A Double Edged Sword

Editor's note: This article has been submitted anonymously to me as the editor of geekmentalhelp.com — the website of the #geekmentalhelp campaign. Not everyone is in a position to "come out" as a sufferer of mental health problems, but they are still out there; members of our community.

This week is Geek Mental Help Week. I admit to having mixed feelings about this. On one hand, I salute the effort. We need more awareness of these very disabling conditions. On the other hand, these kind of awareness campaigns hit me hard and I end up just wanting to crawl under a rock until they are over.

I am a geek. Nowhere as geeky as some, but certainly geeky enough to wear that hat with pride.

I also have been dealing with chronic (often severe) depression for the last 30 or so years. This is not something I discuss in public as there is still much stigma attached to it. There are very real risks to me and my loved ones if the fact I deal with depression, and its extent, became known. This is why I asked this post be anonymous.

And in part it is why awareness campaigns such as the Geek Mental Help Week are so important. The public needs to be educated about the existence and the reality of mental illnesses, including in the IT world. And our geeky brothers and sisters who battle mental illness need to know they aren't alone. Mental illness exists. 4.6% of adult Americans experienced a serious mental illness in 2012. 20% of Canadians will personally experience a mental illness in their lifetime. In the UK, suicide is the leading cause of death for folks under the age of 35. I'm glad these issues are being discussed. I'm glad these stories are coming out.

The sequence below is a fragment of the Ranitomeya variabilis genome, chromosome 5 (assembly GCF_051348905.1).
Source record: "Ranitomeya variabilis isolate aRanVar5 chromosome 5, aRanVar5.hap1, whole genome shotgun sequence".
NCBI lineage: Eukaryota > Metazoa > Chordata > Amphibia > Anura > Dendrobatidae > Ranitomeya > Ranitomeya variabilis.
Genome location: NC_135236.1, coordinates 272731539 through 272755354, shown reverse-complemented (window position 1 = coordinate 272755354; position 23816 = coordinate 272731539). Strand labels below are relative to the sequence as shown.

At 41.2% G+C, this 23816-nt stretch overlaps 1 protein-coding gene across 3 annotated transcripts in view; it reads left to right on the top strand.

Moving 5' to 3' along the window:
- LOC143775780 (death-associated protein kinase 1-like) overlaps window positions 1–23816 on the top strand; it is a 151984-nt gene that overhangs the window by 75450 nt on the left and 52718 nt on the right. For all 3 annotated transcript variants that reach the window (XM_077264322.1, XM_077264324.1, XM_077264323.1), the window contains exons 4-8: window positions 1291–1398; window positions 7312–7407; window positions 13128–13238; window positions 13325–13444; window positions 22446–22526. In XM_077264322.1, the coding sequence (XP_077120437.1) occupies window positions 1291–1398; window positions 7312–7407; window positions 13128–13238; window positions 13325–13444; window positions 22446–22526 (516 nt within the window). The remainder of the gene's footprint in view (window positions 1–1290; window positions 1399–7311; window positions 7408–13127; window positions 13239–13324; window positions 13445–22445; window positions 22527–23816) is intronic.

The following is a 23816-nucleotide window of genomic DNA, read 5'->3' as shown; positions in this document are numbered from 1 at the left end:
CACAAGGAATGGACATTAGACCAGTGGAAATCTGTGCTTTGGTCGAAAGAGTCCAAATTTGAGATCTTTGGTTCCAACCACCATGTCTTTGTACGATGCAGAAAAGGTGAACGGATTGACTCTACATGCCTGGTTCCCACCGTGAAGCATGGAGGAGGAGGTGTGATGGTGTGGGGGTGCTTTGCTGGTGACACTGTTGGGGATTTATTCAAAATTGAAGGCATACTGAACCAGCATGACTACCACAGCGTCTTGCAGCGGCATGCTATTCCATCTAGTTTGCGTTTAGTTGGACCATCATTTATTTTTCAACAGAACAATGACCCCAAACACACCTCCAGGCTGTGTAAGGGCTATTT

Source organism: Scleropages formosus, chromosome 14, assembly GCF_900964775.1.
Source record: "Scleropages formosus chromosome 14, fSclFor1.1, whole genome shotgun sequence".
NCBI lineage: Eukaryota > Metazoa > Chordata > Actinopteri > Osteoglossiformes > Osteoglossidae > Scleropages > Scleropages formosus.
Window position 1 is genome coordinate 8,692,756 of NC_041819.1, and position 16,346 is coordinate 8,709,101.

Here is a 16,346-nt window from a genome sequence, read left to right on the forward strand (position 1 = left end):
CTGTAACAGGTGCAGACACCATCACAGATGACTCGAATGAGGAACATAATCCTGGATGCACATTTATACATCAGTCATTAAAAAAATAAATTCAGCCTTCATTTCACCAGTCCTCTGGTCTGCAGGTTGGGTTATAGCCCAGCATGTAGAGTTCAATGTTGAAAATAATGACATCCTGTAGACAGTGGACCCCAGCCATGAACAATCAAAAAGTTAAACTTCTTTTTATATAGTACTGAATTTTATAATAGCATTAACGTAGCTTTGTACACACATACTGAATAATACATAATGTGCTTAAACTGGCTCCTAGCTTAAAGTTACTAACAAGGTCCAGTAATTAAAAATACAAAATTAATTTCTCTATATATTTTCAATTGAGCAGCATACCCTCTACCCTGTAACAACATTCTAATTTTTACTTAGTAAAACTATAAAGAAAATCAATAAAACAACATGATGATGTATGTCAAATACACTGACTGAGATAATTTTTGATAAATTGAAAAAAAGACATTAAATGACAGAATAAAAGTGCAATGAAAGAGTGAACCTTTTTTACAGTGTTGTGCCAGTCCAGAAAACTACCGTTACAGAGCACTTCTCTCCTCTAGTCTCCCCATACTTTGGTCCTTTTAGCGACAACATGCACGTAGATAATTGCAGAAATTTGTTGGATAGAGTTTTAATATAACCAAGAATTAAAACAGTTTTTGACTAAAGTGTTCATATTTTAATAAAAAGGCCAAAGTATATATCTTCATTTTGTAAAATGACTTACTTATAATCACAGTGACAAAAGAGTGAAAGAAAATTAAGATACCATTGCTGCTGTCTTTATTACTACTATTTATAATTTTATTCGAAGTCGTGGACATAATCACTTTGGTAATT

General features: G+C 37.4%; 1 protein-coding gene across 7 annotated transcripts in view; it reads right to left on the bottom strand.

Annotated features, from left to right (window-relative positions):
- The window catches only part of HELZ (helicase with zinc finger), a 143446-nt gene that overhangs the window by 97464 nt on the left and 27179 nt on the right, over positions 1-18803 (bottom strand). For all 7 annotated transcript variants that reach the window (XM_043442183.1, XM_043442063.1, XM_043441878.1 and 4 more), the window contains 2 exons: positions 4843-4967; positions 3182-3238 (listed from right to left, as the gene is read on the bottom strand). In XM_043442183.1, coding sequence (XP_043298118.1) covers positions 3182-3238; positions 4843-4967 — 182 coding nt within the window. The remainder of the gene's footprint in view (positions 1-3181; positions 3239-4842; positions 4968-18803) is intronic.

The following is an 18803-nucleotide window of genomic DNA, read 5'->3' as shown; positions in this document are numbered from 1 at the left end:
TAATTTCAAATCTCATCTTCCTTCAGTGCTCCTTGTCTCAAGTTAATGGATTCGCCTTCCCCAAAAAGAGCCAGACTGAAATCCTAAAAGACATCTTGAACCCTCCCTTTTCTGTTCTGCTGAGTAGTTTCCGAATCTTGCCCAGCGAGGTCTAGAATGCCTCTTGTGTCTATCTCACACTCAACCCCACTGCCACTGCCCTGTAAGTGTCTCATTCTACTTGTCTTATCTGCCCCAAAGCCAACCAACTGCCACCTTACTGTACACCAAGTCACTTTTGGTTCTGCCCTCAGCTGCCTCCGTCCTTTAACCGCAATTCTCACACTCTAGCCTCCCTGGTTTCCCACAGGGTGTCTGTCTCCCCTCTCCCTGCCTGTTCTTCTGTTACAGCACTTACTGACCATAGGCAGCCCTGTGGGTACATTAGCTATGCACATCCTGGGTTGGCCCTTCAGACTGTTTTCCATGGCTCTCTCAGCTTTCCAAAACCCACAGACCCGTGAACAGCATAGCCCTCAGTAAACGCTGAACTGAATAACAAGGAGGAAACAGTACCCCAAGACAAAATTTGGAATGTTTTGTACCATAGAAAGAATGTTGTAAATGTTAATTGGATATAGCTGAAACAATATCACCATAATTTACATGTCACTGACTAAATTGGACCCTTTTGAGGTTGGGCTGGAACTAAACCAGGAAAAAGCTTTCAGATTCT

That said, I find it incredibly difficult to have stories of depression thrown in my face, over and over, and over again. I want to scream "ENOUGH ALREADY!" I'm still healing from the furor that hit the web after Robin Williams committed suicide. A lot of well intentioned individuals were talking about it. They were discussing the importance of reaching out to people and making sure every suicidal individual out there had access to help. I'm not sure how many of these people realized the negative impact they were having on a lot of people in situations like mine. There's rarely a day that goes by without me thinking about suicide.

I'm reminded of the R U Ok? campaign that came out of Australia, "encouraging all Australians to regularly and meaningfully ask anyone struggling with life, 'are you ok?'" It looked like people were randomly asking people "Are you ok?" They asked you that, and seemed to think it discharged them of responsibility. I've wanted to answer back "No, I'm not ***king ok," just to see what they would say, what they would do. But I knew full well there was nothing they could do or say for me.

In some respect, it's a bit like the media campaigns about "speed kills" or "don't drink and drive," you know, the graphic ads showing the effect of a high speed car crash? It doesn't seem to have a real effect on people who speed or drink. But it sure as hell has a direct and negative impact on people who have lost loved ones in car crashes caused by people who were speeding or drinking.

I have a favor to ask of you. If you are new to this, if you have no experience of dealing with mental illness (personally or through loved ones), please, do take a moment to consider the impact of your enthusiasm about the issue. Because awareness campaigns are double-edged swords. We need to build awareness without forgetting there are real people, suffering real pain, that sometimes get caught in the cross-fire.

In the meantime, I know that the thing for me to do is withdraw when these things happen. I need to take my distance from the onslaught. And so once more, I shall disconnect for a few days, until the enthusiasm fades a bit, until I can hang out without being confronted with so much talk about mental illness.